particularly the dozens of individuals who were transferred to the detention centre in Kaleybar. The organization has
not been able to obtain the same level of information about the treatment of detainees held in other centres.
The information indicates the violence to which activists were subjected by officers at the detention centre in
Kaleybar included being beaten, being thrown to the ground, being dragged across the floor by the hair, and having
handcuffs tied tightly such that they caused severe pain, swelling, cuts and bruises to the wrists. Some of the
violence was of a sexual nature; at least one detainee reported being beaten in the genitals and several others had
their trousers pulled off.
In some cases, officers made threats against detainees or their families, such as threatening to pull out fingernails,
and subjected them to vulgar insults. One officer told a group of detainees: “I will kill all of you one by one and pay
your blood money (diyah) so that we can be rid of you.”
Most individuals were not given any medical care for the injuries they sustained as a result of the beatings to which
they were subjected during their arrest or detention. They were detained in an overcrowded detention centre without
adequate access to safe drinking water, decent food, fresh air, or sanitation facilities.
Azerbaijani Turkic activist Morteza Parvin was arrested by plain-clothes officers from the Intelligence Unit of the Revolutionary Guards on 4 July 2018, as he and three other activists, Mohammad Azad, Ali Rouhbakhsh and Hojjat Fekri, were making their way along the main road leading
from Ahar to Kaleybar. According to reports, dozens of security forces had
blocked off the road and appeared to be waiting for them. The security forces kicked Morteza Parvin and
beat him with batons on his head and other parts of his body. One of the officers was heard ordering the
others to “beat him on his back and stomach”.
Following his arrest, he was taken to the detention centre in Kaleybar and held for three days in solitary confinement before being released on 7 July 2018 without any information about whether he faced any charges.
Morteza Parvin has been arbitrarily arrested, detained, tried and imprisoned a number of times over the past seven
years. In November 2015, Morteza Parvin, his brother Mostafa Parvin, and several other activists, including Meysam
Jolani and Tohid Amir Amini, were imprisoned for three months and flogged 30 times after being convicted of “disturbing public order” for holding up a placard during a football match that said “Abbas Lesani and other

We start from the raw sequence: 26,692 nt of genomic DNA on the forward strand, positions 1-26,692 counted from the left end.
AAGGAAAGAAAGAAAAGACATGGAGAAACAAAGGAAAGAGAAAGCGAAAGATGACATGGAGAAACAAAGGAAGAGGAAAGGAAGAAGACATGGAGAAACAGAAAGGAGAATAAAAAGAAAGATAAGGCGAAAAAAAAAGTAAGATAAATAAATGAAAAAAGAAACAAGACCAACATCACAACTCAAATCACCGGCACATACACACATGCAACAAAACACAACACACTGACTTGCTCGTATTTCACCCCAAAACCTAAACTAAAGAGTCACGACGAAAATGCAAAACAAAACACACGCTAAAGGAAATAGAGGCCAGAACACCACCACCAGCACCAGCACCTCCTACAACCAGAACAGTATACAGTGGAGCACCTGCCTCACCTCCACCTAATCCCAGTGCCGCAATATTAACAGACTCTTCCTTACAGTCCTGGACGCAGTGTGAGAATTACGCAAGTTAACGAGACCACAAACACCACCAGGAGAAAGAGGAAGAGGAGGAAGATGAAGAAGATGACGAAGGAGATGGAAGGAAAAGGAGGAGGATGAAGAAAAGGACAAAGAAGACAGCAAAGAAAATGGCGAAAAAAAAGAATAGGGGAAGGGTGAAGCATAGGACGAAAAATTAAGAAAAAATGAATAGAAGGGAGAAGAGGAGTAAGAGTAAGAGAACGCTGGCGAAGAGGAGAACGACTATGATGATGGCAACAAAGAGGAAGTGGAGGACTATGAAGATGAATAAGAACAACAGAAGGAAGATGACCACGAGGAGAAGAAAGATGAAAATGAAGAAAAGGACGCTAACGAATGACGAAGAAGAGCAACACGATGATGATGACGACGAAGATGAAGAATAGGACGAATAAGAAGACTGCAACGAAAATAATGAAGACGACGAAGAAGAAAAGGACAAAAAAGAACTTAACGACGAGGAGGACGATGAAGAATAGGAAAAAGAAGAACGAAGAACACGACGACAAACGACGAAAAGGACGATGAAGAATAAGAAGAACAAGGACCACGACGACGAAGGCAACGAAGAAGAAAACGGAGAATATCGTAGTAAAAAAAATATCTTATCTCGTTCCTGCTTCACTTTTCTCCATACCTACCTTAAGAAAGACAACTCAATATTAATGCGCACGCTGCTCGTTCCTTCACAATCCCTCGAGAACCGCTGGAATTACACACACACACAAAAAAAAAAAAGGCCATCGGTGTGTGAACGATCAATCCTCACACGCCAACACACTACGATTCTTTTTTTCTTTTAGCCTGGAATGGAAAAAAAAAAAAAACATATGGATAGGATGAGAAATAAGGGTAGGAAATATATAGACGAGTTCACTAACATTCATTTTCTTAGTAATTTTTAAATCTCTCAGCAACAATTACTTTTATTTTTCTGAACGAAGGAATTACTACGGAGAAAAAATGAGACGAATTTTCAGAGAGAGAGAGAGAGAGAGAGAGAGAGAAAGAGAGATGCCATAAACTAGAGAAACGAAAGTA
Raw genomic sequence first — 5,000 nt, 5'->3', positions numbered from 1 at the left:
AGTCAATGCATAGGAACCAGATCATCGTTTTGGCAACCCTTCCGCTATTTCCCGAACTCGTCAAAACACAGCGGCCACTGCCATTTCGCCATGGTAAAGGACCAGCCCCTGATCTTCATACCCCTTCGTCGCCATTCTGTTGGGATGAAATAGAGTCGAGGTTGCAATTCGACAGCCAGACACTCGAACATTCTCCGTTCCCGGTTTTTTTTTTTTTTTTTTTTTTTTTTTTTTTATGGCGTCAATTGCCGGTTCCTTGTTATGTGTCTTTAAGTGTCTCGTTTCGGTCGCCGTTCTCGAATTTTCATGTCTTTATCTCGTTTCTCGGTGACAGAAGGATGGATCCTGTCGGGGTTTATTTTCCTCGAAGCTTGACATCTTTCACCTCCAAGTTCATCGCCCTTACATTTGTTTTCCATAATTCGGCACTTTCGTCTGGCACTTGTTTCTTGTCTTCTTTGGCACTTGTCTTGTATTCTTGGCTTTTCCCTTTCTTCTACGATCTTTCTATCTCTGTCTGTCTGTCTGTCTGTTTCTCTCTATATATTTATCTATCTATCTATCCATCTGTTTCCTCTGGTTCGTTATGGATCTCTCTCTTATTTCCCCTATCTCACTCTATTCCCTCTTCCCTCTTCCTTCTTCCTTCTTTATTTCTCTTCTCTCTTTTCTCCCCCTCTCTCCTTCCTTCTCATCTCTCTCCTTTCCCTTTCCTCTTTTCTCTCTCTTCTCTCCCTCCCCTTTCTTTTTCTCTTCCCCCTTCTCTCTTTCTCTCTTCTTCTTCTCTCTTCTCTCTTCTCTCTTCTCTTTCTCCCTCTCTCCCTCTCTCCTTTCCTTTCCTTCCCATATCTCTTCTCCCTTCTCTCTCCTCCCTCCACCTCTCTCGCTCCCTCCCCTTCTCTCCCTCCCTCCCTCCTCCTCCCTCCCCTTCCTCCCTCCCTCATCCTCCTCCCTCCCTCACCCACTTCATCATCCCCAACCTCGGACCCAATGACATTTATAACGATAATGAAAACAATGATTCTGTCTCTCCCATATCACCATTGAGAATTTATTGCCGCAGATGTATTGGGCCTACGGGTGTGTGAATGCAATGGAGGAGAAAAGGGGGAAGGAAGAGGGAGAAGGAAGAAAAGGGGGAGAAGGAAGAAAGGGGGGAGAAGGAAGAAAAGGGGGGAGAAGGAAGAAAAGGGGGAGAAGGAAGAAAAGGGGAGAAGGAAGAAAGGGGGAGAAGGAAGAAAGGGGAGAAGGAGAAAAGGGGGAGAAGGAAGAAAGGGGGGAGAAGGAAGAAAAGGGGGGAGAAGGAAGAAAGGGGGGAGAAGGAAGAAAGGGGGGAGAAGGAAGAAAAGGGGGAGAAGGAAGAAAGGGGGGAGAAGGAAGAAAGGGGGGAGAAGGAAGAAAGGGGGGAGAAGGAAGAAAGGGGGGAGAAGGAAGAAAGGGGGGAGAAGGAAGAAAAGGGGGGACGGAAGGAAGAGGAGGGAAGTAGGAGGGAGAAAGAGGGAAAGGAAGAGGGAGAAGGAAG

Azerbaijani Turkic prisoners must be freed”.
On 4 July 2018, activist Gholam Gholizadeh was arrested in Kaleybar as he was making his way to Babak Fort and taken to the detention centre in Kaleybar. At the time of his arrest, the security forces beat him and kicked him in his chest and caused his wrists to swell by binding them tightly. Following his beatings, Gholam Gholizadeh suffered from seizures and a temporary partial loss of sight to his right eye. As a result of his injuries, he spent his first night in the medical room of the detention centre but was then transferred to Urumieh prison the next day, where he did not have access to medical care. He was released on bail on 29 July 2018. It is unclear what charges, if any, he is facing. Gholam Gholizadeh has been arrested and detained a number of times previously in connection with his
peaceful activism in support of Azerbaijani Turkic rights.
Student and activist Mohammad Azad was arrested on 4 July 2018 as he was entering Kaleybar with three other activists. Without producing any arrest warrants, security force officers threatened to use force against them if they did not step into the waiting police cars. According to witnesses present, the officers beat and kicked Mohammad Azad, and used electroshock weapons on him, even though he offered no resistance. As a result of the beatings, he suffered a deep wound on his right knee that left him unable to walk; he received no medical care for it in detention. According to reports, the security forces continued to beat him periodically in detention. He was released on 7 July 2018 without any information about whether he faces any charges.
He continues to suffer from the physical ramifications from the injuries he sustained during his torture by the
security forces, including problems with his knee.
The Azerbaijani Turkic minority is the largest ethnic minority in Iran, believed to constitute between 25 and 30%
of the total population. The Azerbaijani Turkic population is concentrated largely in the north and northwest of Iran.
Like other ethnic minorities in Iran, Azerbaijani Turks face discrimination, arbitrary restrictions to their access to
education, employment, adequate housing, and their enjoyment of their social, cultural and linguistic rights. One of
the grievances repeatedly voiced by Iran’s Azerbaijani Turks concerns the lack of opportunities to learn, promote
and use their own language, in private and in public, freely and without any interference or discrimination.
Azerbaijani Turkic activists have been subjected to years of oppression at the hands of the Iranian authorities,